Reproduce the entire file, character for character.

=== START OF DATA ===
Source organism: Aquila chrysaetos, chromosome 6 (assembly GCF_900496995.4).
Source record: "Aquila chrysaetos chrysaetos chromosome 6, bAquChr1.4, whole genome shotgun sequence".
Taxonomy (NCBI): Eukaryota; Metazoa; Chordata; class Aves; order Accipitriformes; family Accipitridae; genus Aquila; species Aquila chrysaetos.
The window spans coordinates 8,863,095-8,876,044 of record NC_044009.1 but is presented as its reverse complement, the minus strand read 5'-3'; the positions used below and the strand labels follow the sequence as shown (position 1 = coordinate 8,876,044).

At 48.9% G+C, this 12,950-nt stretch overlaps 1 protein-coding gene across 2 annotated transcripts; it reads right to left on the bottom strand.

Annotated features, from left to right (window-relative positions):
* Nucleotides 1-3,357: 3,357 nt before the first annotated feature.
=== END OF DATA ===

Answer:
Source organism: Aquila chrysaetos, chromosome 6 (assembly GCF_900496995.4).
Source record: "Aquila chrysaetos chrysaetos chromosome 6, bAquChr1.4, whole genome shotgun sequence".
Taxonomy (NCBI): Eukaryota; Metazoa; Chordata; class Aves; order Accipitriformes; family Accipitridae; genus Aquila; species Aquila chrysaetos.
The window spans coordinates 8,863,095-8,876,044 of record NC_044009.1 but is presented as its reverse complement, the minus strand read 5'-3'; the positions used below and the strand labels follow the sequence as shown (position 1 = coordinate 8,876,044).

At 48.9% G+C, this 12,950-nt stretch overlaps 1 protein-coding gene across 2 annotated transcripts; it reads right to left on the bottom strand.

Annotated features, from left to right (window-relative positions):
* Nucleotides 1-3,357: 3,357 nt before the first annotated feature.